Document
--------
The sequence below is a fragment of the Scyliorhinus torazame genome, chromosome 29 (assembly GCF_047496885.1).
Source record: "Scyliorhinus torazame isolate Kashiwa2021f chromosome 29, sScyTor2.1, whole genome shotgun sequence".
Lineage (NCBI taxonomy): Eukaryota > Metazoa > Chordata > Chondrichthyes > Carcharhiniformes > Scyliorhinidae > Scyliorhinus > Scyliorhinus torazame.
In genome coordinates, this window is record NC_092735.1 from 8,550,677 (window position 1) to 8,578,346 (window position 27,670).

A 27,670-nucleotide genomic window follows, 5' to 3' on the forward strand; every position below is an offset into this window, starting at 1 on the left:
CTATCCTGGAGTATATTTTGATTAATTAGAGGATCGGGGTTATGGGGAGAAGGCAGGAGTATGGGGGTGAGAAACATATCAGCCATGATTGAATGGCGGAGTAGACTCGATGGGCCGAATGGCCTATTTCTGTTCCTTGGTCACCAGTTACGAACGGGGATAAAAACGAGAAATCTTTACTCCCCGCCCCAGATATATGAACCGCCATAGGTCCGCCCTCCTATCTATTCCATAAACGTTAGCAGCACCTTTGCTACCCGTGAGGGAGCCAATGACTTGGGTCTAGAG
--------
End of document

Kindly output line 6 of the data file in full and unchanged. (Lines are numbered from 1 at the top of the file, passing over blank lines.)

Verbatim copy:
CTATCCTGGAGTATATTTTGATTAATTAGAGGATCGGGGTTATGGGGAGAAGGCAGGAGTATGGGGGTGAGAAACATATCAGCCATGATTGAATGGCGGAGTAGACTCGATGGGCCGAATGGCCTATTTCTGTTCCTTGGTCACCAGTTACGAACGGGGATAAAAACGAGAAATCTTTACTCCCCGCCCCAGATATATGAACCGCCATAGGTCCGCCCTCCTATCTATTCCATAAACGTTAGCAGCACCTTTGCTACCCGTGAGGGAGCCAATGACTTGGGTCTAGAG